I probably could bake them, but its a standard element of the COLLADA structure, Assimp should be able to handle this. Here's a peek at the source code for the ColladaHelper.h

http://projects.deve....h?rev=145#L567/** A skeleton controller to deform a mesh with the use of joints */
struct Controller
{
// the URL of the mesh deformed by the controller.
std::string mMeshId;
// accessor URL of the joint names
std::string mJointNameSource;
///< The bind shape matrix, as array of floats. I'm not sure what this matrix actually describes, but it can't be ignored in all cases
float mBindShapeMatrix[16];
// accessor URL of the joint inverse bind matrices
std::string mJointOffsetMatrixSource;
// input channel: joint names.
InputChannel mWeightInputJoints;
// input channel: joint weights
InputChannel mWeightInputWeights;
// Number of weights per vertex.
std::vector<size_t> mWeightCounts;
// JointIndex-WeightIndex pairs for all vertices
std::vector< std::pair<size_t, size_t> > mWeights;
};

So it is at least acknowledged.

Here's from ColladaLoader.cpp

http://projects.deve...?rev=145&desc=1// apply bind shape matrix to offset matrix
aiMatrix4x4 bindShapeMatrix;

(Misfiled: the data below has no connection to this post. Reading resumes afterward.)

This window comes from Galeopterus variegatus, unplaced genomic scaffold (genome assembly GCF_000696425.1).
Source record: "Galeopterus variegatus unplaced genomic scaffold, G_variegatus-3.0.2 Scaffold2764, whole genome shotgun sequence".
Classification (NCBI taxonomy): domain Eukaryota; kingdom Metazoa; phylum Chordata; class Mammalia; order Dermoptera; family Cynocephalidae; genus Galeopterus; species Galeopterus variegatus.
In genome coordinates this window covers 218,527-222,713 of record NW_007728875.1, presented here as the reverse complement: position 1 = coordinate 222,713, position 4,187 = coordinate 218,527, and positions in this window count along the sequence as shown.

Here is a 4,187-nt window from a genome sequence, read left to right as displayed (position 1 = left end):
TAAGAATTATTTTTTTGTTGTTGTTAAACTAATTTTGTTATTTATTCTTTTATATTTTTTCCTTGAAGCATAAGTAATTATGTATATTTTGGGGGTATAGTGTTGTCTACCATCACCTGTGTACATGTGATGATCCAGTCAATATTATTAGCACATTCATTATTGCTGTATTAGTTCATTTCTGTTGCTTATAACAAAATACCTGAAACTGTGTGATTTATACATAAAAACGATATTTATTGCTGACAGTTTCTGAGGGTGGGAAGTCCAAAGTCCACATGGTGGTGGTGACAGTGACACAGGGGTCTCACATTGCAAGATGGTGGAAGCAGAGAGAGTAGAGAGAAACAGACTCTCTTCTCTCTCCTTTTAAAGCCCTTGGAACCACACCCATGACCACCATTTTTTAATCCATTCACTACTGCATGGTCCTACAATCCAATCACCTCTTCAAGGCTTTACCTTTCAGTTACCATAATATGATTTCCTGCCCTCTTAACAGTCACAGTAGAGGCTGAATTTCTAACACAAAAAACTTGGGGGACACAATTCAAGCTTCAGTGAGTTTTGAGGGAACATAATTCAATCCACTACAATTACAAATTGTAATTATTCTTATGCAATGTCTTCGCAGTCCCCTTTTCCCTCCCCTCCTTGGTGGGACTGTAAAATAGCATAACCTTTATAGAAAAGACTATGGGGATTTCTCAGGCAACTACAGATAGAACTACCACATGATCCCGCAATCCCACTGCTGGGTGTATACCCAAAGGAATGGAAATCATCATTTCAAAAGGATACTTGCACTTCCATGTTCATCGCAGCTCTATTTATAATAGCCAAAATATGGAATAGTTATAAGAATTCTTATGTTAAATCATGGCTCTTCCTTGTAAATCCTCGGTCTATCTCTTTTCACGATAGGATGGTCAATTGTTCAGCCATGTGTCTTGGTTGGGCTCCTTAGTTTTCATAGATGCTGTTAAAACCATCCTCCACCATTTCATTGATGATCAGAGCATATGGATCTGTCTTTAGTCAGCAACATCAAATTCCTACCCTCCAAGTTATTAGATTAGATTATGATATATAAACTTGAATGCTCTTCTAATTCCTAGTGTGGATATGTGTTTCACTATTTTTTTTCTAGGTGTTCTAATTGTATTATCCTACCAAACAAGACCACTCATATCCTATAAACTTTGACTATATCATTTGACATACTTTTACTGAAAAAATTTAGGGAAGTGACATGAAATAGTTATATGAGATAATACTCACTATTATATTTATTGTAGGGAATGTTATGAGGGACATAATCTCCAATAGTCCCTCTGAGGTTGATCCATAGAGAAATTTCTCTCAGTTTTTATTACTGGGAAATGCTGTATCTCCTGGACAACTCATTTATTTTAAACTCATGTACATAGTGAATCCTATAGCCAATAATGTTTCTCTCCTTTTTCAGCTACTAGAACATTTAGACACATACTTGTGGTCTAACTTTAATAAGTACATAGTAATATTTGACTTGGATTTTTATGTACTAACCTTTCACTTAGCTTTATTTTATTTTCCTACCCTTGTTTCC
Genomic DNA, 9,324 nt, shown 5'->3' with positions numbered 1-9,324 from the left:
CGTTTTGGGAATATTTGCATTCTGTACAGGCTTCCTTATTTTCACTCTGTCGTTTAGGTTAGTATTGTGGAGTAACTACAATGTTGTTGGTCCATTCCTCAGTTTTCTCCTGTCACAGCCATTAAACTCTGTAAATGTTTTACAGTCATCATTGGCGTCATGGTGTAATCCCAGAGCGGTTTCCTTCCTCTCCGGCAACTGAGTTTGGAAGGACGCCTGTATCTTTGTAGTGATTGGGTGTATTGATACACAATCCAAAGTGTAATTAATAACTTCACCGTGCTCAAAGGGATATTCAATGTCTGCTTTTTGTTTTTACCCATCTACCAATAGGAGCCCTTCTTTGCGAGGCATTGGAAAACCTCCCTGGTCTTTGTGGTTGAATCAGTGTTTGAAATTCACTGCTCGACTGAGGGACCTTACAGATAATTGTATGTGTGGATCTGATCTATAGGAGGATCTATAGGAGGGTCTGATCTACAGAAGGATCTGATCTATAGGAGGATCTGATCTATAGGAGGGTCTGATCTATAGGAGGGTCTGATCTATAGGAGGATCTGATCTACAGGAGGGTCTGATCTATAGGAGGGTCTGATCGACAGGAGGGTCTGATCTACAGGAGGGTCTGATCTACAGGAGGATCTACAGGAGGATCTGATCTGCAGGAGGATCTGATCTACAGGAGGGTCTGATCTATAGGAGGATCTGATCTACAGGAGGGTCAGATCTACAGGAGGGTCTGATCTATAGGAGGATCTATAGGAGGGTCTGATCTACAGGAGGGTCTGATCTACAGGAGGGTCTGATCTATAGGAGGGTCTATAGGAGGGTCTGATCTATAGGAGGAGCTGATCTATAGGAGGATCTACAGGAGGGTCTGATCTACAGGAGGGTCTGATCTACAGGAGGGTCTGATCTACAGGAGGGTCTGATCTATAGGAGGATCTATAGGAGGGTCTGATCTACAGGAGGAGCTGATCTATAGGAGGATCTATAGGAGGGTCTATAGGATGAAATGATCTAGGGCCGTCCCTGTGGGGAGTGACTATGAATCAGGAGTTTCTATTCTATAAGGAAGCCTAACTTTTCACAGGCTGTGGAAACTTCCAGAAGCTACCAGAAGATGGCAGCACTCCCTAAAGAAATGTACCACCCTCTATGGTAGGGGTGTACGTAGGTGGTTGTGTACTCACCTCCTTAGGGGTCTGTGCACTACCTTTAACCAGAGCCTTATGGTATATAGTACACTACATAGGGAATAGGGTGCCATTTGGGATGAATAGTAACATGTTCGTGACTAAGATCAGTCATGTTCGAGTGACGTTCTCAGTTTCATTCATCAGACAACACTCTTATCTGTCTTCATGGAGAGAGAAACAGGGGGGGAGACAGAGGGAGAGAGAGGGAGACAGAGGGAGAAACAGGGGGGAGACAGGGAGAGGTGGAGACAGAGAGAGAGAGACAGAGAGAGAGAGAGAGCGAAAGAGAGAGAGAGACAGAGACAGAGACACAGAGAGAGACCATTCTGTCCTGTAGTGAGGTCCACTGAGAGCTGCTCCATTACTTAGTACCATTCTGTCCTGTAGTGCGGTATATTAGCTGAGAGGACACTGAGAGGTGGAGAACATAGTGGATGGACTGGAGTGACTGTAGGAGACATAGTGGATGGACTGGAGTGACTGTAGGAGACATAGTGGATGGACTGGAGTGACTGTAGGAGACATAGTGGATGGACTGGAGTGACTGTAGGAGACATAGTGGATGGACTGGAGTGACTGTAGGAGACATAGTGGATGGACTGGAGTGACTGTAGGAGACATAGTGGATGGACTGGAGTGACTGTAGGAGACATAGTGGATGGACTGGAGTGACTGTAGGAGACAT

bindShapeMatrix.a1 = pSrcController->mBindShapeMatrix[0];
bindShapeMatrix.a2 = pSrcController->mBindShapeMatrix[1];
bindShapeMatrix.a3 = pSrcController->mBindShapeMatrix[2];
bindShapeMatrix.a4 = pSrcController->mBindShapeMatrix[3];
bindShapeMatrix.b1 = pSrcController->mBindShapeMatrix[4];
bindShapeMatrix.b2 = pSrcController->mBindShapeMatrix[5];
bindShapeMatrix.b3 = pSrcController->mBindShapeMatrix[6];
bindShapeMatrix.b4 = pSrcController->mBindShapeMatrix[7];
bindShapeMatrix.c1 = pSrcController->mBindShapeMatrix[8];
bindShapeMatrix.c2 = pSrcController->mBindShapeMatrix[9];
bindShapeMatrix.c3 = pSrcController->mBindShapeMatrix[10];
bindShapeMatrix.c4 = pSrcController->mBindShapeMatrix[11];
bindShapeMatrix.d1 = pSrcController->mBindShapeMatrix[12];
bindShapeMatrix.d2 = pSrcController->mBindShapeMatrix[13];
bindShapeMatrix.d3 = pSrcController->mBindShapeMatrix[14];
bindShapeMatrix.d4 = pSrcController->mBindShapeMatrix[15];
bone->mOffsetMatrix *= bindShapeMatrix;

From this it would seem like the transform gets baked into the inverse bind matrix... and checking now... it seems that this is the case because the mOffsetMatrix is different for the same joint when comparing two sepearte meshes with unique bind shape matrices.

Hmm that would explain why the bone influences are defined seperately for each mesh, instead of one global skeleton.

This seems really inefficient, because now I need to store a seperate version of each bone for each mesh because of these unique inverse bind transforms...

Should I just store the inverse binds along with the mesh objects instead of inside the bones? Then for a given model, iterate over the skeleton, update the global transforms, then update the unique skinning matrices using the inverse binds stored in the mesh?

**Edited by pondwater, 07 September 2012 - 12:32 PM.**